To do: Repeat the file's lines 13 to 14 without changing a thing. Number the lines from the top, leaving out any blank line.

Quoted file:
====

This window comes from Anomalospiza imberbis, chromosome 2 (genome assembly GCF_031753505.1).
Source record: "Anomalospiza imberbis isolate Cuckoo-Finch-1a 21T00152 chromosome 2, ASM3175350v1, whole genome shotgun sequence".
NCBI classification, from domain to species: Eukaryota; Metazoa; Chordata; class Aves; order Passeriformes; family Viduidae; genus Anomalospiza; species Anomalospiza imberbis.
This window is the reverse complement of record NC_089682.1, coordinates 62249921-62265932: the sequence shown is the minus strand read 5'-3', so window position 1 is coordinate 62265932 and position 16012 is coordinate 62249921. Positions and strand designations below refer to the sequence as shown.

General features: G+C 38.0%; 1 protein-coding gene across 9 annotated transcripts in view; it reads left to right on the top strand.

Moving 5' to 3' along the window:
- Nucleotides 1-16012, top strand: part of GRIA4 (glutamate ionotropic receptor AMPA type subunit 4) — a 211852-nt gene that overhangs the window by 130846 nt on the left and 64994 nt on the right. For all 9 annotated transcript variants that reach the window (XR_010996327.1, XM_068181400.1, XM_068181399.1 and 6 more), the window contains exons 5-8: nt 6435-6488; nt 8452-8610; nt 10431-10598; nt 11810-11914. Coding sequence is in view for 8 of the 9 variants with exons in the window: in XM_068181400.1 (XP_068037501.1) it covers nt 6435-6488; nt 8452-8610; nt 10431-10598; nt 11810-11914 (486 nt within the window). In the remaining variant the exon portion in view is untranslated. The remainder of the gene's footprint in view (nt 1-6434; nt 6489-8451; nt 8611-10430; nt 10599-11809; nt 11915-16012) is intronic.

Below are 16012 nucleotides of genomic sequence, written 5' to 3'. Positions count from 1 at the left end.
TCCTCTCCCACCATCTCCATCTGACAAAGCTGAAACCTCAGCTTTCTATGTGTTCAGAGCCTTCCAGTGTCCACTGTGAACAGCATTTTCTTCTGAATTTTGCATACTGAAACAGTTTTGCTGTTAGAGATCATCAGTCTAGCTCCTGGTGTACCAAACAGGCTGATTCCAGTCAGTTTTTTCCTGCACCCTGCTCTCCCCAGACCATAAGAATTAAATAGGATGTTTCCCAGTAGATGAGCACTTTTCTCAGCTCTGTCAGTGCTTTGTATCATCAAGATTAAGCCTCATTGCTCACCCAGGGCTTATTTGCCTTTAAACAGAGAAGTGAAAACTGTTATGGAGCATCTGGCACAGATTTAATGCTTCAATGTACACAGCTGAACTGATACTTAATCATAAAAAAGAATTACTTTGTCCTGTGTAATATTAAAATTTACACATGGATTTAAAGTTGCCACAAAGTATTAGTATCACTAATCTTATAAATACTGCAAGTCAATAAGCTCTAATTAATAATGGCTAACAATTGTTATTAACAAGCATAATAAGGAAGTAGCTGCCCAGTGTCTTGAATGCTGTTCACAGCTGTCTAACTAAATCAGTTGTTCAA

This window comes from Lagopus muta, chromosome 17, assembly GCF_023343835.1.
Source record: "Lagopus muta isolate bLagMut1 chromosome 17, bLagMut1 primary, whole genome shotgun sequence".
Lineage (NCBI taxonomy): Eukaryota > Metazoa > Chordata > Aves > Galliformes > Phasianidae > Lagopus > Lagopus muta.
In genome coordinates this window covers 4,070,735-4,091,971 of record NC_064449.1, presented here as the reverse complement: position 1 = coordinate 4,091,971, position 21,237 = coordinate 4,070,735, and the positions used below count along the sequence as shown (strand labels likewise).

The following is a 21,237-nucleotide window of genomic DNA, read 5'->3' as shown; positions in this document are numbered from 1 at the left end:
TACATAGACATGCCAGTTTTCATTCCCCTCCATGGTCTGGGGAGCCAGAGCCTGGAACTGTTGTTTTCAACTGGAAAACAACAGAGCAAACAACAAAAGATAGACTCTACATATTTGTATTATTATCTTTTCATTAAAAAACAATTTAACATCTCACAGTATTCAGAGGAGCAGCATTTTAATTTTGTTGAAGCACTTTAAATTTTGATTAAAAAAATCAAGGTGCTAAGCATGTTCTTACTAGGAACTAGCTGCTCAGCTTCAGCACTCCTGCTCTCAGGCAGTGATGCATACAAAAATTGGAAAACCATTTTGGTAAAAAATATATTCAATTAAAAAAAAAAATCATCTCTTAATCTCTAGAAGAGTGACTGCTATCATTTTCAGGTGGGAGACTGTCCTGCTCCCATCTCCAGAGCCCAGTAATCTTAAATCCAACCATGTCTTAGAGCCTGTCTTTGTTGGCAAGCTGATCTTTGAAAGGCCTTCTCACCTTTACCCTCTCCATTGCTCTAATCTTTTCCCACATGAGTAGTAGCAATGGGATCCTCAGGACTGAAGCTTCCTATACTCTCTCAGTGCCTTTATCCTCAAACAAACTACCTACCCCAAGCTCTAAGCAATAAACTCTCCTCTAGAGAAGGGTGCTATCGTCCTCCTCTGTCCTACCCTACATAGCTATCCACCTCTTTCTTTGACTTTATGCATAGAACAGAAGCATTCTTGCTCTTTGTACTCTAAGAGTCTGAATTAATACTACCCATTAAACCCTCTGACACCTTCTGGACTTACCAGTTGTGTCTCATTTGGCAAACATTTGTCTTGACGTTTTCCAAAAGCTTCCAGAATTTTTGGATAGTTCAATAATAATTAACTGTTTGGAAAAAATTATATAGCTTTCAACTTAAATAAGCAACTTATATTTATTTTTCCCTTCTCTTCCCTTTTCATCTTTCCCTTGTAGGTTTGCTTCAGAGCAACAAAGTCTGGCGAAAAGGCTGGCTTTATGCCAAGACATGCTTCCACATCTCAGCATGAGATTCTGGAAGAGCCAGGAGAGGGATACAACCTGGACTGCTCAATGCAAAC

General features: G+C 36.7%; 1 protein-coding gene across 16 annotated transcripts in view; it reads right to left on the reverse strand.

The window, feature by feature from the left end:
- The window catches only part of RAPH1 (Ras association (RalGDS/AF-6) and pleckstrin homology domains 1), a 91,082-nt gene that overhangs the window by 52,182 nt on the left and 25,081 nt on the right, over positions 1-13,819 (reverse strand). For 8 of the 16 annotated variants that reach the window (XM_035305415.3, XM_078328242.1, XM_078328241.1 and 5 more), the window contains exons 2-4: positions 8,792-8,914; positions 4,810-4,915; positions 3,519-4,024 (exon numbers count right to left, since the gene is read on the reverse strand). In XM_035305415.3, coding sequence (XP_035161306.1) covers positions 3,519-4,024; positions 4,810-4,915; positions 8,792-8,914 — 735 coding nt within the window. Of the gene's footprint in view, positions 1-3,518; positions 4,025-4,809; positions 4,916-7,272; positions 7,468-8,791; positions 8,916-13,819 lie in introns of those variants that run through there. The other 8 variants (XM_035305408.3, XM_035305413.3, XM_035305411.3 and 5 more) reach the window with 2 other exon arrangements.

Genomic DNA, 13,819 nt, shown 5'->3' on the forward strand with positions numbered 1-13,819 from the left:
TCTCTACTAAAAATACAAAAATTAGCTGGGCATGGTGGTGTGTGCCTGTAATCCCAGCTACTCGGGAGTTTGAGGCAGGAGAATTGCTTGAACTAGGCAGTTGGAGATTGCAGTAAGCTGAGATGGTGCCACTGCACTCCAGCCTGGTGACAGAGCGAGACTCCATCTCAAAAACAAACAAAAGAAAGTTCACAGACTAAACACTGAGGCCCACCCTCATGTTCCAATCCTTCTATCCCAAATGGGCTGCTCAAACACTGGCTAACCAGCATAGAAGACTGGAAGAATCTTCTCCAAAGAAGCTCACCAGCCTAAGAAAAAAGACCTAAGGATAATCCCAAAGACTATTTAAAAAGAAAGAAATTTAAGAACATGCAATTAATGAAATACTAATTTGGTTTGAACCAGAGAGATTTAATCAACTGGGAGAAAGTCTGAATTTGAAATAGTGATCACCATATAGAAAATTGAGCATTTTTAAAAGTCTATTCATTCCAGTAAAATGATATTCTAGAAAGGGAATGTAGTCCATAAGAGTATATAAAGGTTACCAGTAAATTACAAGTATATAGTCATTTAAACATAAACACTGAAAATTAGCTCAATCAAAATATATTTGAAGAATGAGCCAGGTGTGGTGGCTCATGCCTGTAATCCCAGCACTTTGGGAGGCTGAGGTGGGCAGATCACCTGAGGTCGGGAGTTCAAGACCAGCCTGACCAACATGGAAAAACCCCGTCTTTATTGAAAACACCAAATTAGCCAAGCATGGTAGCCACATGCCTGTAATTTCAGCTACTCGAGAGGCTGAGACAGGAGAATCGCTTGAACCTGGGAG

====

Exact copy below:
In genome coordinates this window covers 4,070,735-4,091,971 of record NC_064449.1, presented here as the reverse complement: position 1 = coordinate 4,091,971, position 21,237 = coordinate 4,070,735, and the positions used below count along the sequence as shown (strand labels likewise).

The following is a 21,237-nucleotide window of genomic DNA, read 5'->3' as shown; positions in this document are numbered from 1 at the left end: